New York Daily News: A bird flu outbreak that has raised prices of eggs, chicken and turkey in stores across the US has cost the federal government roughly $661 million, the Department of Agriculture says.

More than 58 million birds have been slaughtered in the US to limit the spread of the virus that causes bird flu, as the ongoing outbreak enters its second year. According to one agricultural economist, poultry farmers could already have lost more than $1 billion.

“Like much of the rest of the world, the United States continues to experience outbreaks of highly pathogenic avian influenza (HPAI) H5N1 virus in wild birds and poultry,” said Dr Tim Uyeki, head of the influenza division at the Centers for Disease Control and Prevention.

The current virus has been circulating among birds in different parts of the world for many years and it continues to evolve into different groups, called clades.

The current clade of H5N1 “appears well-adapted to spread efficiently among wild birds and poultry in many regions of the world,” Uyeki said.

In the US, it has been detected in all 50 states and caused outbreaks in more than 300 commercial farms in 47 states.

“The past year has been devastating for the turkey industry as we experience, unequivocally, the worst HPAI outbreak in the industry’s history,” National Turkey Federation spokeswoman Shelby Newman said.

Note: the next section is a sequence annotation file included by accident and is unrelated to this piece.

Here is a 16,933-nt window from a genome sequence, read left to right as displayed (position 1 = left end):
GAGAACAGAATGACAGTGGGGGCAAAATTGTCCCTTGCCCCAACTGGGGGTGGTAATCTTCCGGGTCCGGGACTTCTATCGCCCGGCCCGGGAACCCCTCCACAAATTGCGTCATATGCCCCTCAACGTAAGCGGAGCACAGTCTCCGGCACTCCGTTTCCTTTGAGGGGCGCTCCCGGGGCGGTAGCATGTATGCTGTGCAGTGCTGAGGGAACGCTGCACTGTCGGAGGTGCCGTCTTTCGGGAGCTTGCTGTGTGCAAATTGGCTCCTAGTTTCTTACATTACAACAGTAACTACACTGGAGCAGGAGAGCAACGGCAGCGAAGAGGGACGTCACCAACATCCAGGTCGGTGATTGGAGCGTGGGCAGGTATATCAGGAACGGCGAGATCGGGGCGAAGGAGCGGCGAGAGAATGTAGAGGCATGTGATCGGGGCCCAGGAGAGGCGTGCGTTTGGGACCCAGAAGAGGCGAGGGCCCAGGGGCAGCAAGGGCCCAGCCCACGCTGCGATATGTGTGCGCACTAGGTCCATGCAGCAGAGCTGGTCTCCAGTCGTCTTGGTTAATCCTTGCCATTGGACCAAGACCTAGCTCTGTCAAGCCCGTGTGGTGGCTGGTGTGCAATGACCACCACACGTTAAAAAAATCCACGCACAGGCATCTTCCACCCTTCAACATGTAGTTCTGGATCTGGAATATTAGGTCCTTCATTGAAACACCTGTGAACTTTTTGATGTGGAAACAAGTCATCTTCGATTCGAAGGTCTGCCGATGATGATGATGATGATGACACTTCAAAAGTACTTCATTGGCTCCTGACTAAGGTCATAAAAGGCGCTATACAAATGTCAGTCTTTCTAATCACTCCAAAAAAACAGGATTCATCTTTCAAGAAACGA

Unlike in past outbreaks, this version of the virus has found a way to adapt to the heat of the summer, which led to an increase in cases last fall.

The previous bird flu outbreak in the US, in 2015, wasn’t as widespread as the one that started last year. In the 2015 outbreak, around 50 million chickens and turkeys were slaughtered on farms in 15 states.

However, the 2015 outbreak remains the nation’s most expensive animal health disaster, costing the federal government nearly $1 billion and the poultry industry roughly $3 billion.

Despite the damage to the economy, health officials say avian influenza doesn’t pose a threat to humans.

Seven human cases associated with poultry exposures during the current outbreak have been reported across the world since January 2022, including one in the U.S.

In four of these cases, no respiratory symptoms were reported. In three cases, severe disease occurred, including one death.

However, a “small number of sporadic human infections with H5N1 virus does not change the risk to the general public, which CDC currently considers to be low,” Uyeki said.

With News Wire Services

Top Feature Photo: Red Star chickens feed in their coop at Historic Wagner Farm in Glenview, Ill – Erin Hooley/AP